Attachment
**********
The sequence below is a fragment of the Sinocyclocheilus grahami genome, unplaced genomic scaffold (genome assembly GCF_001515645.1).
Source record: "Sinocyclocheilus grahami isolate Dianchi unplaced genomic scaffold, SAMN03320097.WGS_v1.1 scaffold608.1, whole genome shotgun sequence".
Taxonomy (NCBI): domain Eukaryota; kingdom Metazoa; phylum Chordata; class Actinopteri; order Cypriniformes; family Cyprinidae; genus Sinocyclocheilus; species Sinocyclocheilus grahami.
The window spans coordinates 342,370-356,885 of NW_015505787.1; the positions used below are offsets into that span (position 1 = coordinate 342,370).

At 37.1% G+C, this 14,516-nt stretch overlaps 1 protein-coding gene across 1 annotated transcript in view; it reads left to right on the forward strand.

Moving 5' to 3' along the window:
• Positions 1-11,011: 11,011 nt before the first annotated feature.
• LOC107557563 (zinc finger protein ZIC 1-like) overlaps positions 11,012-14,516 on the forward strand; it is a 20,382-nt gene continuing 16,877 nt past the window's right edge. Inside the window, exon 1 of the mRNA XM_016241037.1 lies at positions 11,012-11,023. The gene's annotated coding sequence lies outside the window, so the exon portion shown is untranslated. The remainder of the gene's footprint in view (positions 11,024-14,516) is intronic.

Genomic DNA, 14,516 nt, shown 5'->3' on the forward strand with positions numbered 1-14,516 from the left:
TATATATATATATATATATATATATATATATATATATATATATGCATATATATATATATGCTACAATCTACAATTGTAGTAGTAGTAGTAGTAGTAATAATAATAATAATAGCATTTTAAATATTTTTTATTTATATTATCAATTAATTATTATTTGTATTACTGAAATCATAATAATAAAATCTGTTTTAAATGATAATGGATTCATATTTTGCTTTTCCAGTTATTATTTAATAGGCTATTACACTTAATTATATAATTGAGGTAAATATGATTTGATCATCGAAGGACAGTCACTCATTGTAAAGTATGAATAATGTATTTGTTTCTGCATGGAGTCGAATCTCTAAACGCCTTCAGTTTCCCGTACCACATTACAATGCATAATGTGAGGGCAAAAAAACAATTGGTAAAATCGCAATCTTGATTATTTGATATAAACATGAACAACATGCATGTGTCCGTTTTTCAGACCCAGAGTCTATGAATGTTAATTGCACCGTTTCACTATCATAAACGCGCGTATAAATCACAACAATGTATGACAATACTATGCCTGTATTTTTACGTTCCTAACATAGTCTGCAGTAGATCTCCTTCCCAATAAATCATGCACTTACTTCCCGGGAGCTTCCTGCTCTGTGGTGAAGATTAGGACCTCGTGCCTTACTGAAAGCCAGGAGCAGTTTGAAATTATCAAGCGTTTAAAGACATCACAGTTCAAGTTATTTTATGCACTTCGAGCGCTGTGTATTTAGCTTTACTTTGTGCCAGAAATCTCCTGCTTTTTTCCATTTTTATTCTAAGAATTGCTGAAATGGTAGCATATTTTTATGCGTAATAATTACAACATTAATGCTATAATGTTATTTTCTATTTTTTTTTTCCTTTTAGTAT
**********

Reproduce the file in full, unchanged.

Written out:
The sequence below is a fragment of the Sinocyclocheilus grahami genome, unplaced genomic scaffold (genome assembly GCF_001515645.1).
Source record: "Sinocyclocheilus grahami isolate Dianchi unplaced genomic scaffold, SAMN03320097.WGS_v1.1 scaffold608.1, whole genome shotgun sequence".
Taxonomy (NCBI): domain Eukaryota; kingdom Metazoa; phylum Chordata; class Actinopteri; order Cypriniformes; family Cyprinidae; genus Sinocyclocheilus; species Sinocyclocheilus grahami.
The window spans coordinates 342,370-356,885 of NW_015505787.1; the positions used below are offsets into that span (position 1 = coordinate 342,370).

At 37.1% G+C, this 14,516-nt stretch overlaps 1 protein-coding gene across 1 annotated transcript in view; it reads left to right on the forward strand.

Moving 5' to 3' along the window:
• Positions 1-11,011: 11,011 nt before the first annotated feature.
• LOC107557563 (zinc finger protein ZIC 1-like) overlaps positions 11,012-14,516 on the forward strand; it is a 20,382-nt gene continuing 16,877 nt past the window's right edge. Inside the window, exon 1 of the mRNA XM_016241037.1 lies at positions 11,012-11,023. The gene's annotated coding sequence lies outside the window, so the exon portion shown is untranslated. The remainder of the gene's footprint in view (positions 11,024-14,516) is intronic.

Genomic DNA, 14,516 nt, shown 5'->3' on the forward strand with positions numbered 1-14,516 from the left:
TATATATATATATATATATATATATATATATATATATATATATGCATATATATATATATGCTACAATCTACAATTGTAGTAGTAGTAGTAGTAGTAATAATAATAATAATAGCATTTTAAATATTTTTTATTTATATTATCAATTAATTATTATTTGTATTACTGAAATCATAATAATAAAATCTGTTTTAAATGATAATGGATTCATATTTTGCTTTTCCAGTTATTATTTAATAGGCTATTACACTTAATTATATAATTGAGGTAAATATGATTTGATCATCGAAGGACAGTCACTCATTGTAAAGTATGAATAATGTATTTGTTTCTGCATGGAGTCGAATCTCTAAACGCCTTCAGTTTCCCGTACCACATTACAATGCATAATGTGAGGGCAAAAAAACAATTGGTAAAATCGCAATCTTGATTATTTGATATAAACATGAACAACATGCATGTGTCCGTTTTTCAGACCCAGAGTCTATGAATGTTAATTGCACCGTTTCACTATCATAAACGCGCGTATAAATCACAACAATGTATGACAATACTATGCCTGTATTTTTACGTTCCTAACATAGTCTGCAGTAGATCTCCTTCCCAATAAATCATGCACTTACTTCCCGGGAGCTTCCTGCTCTGTGGTGAAGATTAGGACCTCGTGCCTTACTGAAAGCCAGGAGCAGTTTGAAATTATCAAGCGTTTAAAGACATCACAGTTCAAGTTATTTTATGCACTTCGAGCGCTGTGTATTTAGCTTTACTTTGTGCCAGAAATCTCCTGCTTTTTTCCATTTTTATTCTAAGAATTGCTGAAATGGTAGCATATTTTTATGCGTAATAATTACAACATTAATGCTATAATGTTATTTTCTATTTTTTTTTTCCTTTTAGTAT